On January 29, 1908 an article appeared in The New York Times reporting the decision of a military tribunal concerning one Colonel Deems and his dog Riley. According to the article "The Retiring Board in solemn conclave has decided that the Colonel's fondness for the little fox terrier that had the run of Fort Howard, Baltimore, was not an evidence of mental derangement."
The testimony against the officer was supposed to be quite damning, such as "it must not be forgotten that Riley jumped right up in the Colonel's ample lap and kissed him squarely in the mouth. Did it scores of times. Once he so far forgot himself as to carry off one of the Colonel's boots surreptitiously and the post commander had to hobble around his quarters for an hour with one foot bootless while his orderly searched for the No. 10." Furthermore the Colonel did nothing when his dog acted "in utter disregard of the seriousness of army life," by treating officers and enlisted men in exactly the same way. Nonetheless, the army officers and surgeons involved sent Col. Deems back to active duty concluding that "the dog was merely the target for the affection of a lonely army bachelor."
Our view of the human-animal bond has clearly changed quite a bit since that hearing in the beginning of the twentieth century. No one can imagine someone's mental state being called into question in our modern world simply because they showed affection to a dog, or accepted affection from the dog in return. Today, in fact, our view of the human-animal bond has changed to such a degree that we are actually looking at dogs as a means of promoting both the mental and physical health of their owners.
The strength of the human animal bond has been known for a long time, but scientific evidence about how it works was first published only about 30 years ago when a psychologist, Alan Beck of Purdue University, and a psychiatrist, Aaron Katcher of the University of Pennsylvania, actually measured what happens physically when a person pets a friendly and familiar dog. They found that the person's blood pressure lowered, heart rate slowed, breathing became more regular and muscle tension relaxed-all of which are signs of reduced stress. Furthermore a study published recently in the Journal of Psychosomatic Medicine not only confirmed these effects, but showed changes in blood chemistry demonstrating reduced amounts of stress related hormones. It is interesting to note that these positive psychological effects work a lot faster than many drugs taken for stress, since all of these effects occurred after only 5 to 24 minutes of pleasantly interacting with the dog.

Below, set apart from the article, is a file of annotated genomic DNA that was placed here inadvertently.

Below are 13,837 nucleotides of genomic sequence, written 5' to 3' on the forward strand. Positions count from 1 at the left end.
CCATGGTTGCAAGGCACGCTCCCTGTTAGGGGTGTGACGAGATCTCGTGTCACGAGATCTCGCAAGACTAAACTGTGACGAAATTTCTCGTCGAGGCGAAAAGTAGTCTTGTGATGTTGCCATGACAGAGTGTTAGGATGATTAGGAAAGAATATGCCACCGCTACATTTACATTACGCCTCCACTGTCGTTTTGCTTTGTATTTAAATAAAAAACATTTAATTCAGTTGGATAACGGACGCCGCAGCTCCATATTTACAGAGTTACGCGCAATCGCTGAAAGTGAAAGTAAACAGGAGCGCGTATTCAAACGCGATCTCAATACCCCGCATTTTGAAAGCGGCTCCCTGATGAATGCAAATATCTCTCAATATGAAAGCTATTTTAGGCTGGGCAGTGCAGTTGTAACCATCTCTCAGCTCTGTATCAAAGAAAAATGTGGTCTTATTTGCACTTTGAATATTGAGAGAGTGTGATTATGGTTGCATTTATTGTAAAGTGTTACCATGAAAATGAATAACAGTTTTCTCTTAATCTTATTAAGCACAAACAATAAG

There is now a large amount of data confirming that pets are good for your psychological health and may increase, not only the quality of your life, but also your longevity. The benefits are not just short term but last well beyond the time that the pet is in the room, and the positive effects build up over time. One important study of 5,741 people was conducted in Melbourne, Australia. Researchers found the pet owners had lower levels of blood pressure and cholesterol than non-pet-owners, even when both groups had the same poor life styles involving smoking and high-fat diets.
A fascinating study, presented at the American Heart Association Scientific Conference, demonstrated how addition of a pet to your lifestyle can help. Researchers used a group of male and female stockbrokers, who were already beginning to show the effects of their stressful life style, and who were candidates for medication to lower their blood pressure. The researchers first evaluated the brokers' blood pressure under conditions of stress. They did this by producing a stressful situation that might produce the same kinds of stress that these stockbrokers typically face. They were next given speeded numerical tasks and asked to role-play a situation in which they had to talk their way out of an awkward position. In response to these stressful tasks, their average blood pressure shot up to 184/129 mm of mercury (any blood pressure of 140/90 mm of mercury is considered high).